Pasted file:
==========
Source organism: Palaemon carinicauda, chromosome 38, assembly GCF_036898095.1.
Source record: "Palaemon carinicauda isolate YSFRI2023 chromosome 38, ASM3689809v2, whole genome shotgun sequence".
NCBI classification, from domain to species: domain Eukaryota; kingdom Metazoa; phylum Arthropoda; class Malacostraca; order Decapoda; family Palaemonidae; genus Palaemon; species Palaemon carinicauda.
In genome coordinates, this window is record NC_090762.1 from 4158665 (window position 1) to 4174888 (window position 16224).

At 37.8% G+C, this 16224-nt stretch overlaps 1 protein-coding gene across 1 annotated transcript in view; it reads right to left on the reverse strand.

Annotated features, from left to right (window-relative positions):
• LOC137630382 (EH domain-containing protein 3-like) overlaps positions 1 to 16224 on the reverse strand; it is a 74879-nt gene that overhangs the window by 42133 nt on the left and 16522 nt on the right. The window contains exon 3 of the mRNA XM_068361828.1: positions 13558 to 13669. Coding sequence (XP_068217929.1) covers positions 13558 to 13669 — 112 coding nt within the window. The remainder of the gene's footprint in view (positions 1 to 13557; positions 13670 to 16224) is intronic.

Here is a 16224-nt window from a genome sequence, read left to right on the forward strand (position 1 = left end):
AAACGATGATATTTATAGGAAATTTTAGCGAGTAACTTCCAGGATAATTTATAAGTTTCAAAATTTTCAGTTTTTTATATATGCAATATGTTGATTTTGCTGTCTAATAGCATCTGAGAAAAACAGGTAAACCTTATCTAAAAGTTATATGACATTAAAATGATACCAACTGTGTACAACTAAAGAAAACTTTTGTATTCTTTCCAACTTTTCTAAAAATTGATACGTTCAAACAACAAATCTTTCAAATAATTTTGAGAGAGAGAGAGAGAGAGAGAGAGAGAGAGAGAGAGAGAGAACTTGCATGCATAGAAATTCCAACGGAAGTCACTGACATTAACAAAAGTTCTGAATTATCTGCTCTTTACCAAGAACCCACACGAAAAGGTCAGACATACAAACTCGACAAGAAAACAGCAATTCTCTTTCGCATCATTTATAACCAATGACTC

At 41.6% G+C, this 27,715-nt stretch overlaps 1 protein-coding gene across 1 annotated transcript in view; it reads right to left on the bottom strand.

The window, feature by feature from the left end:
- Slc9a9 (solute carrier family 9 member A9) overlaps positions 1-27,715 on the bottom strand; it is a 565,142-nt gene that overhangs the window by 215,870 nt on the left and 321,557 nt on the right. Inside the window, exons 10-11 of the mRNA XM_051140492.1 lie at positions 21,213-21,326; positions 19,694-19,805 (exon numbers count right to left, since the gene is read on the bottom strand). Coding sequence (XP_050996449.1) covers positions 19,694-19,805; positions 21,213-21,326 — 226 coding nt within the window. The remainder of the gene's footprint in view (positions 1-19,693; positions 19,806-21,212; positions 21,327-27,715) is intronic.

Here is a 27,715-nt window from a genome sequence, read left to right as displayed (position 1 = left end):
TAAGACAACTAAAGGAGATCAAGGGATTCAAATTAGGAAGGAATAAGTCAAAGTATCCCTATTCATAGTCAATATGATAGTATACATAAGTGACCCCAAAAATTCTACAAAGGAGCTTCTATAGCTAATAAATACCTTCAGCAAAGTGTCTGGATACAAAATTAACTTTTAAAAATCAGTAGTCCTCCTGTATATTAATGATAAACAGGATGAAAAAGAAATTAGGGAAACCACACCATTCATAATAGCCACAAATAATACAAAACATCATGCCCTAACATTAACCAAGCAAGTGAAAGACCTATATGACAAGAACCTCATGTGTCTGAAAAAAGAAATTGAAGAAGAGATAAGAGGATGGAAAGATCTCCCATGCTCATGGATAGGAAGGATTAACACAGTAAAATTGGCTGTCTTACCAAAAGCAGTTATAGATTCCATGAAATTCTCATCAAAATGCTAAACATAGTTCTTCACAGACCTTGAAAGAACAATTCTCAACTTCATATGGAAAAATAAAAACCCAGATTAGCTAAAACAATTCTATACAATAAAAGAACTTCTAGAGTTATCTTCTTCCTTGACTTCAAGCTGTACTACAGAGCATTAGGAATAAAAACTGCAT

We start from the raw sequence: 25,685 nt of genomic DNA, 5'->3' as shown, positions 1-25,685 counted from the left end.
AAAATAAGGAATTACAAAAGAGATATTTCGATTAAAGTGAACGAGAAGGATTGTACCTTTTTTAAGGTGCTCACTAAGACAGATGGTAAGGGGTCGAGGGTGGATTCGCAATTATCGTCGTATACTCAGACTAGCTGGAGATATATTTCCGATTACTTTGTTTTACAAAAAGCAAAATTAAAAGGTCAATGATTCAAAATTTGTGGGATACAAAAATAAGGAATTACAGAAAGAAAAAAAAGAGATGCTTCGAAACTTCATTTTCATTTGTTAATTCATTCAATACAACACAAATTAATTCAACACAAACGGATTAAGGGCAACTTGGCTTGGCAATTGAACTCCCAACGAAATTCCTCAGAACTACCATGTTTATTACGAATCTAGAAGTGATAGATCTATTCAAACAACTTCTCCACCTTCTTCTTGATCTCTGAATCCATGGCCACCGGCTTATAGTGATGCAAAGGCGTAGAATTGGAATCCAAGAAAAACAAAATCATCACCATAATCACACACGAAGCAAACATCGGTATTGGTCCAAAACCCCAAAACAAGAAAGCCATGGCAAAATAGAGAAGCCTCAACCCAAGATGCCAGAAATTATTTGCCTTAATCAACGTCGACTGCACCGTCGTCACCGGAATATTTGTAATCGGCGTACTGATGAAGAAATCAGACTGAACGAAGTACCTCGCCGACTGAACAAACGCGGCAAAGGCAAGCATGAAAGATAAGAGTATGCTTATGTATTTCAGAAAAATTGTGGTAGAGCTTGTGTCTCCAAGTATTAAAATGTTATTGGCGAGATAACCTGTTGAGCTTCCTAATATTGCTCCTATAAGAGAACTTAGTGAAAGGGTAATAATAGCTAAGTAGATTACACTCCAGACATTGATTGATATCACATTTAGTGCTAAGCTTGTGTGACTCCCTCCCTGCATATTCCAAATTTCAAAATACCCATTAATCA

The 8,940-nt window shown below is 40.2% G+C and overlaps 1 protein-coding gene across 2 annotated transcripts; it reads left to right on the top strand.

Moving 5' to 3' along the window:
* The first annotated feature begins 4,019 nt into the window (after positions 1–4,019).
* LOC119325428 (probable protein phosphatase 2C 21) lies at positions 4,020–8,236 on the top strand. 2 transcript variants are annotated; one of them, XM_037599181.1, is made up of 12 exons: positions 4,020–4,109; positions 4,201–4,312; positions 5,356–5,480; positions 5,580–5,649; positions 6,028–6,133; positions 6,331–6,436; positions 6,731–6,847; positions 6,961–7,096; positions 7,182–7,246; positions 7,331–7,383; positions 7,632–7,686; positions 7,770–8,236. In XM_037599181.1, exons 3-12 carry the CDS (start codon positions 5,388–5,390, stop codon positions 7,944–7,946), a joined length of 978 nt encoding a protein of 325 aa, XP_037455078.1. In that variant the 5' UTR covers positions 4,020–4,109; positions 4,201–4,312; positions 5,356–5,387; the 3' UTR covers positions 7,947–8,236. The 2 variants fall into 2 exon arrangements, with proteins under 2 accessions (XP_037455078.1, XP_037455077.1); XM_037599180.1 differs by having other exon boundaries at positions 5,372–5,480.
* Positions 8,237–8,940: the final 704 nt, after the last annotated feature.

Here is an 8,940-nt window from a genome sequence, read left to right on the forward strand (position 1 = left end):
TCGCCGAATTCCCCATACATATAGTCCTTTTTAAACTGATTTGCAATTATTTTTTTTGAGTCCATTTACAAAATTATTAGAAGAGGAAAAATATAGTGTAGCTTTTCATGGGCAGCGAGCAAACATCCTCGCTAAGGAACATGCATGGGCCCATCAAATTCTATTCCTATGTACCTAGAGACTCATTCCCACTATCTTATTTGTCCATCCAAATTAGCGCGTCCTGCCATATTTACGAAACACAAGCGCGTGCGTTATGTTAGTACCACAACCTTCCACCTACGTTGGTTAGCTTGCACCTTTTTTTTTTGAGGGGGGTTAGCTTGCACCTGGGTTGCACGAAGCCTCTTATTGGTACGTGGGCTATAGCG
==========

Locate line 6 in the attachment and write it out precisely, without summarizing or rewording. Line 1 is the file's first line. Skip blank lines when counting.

Annotated features, from left to right (window-relative positions):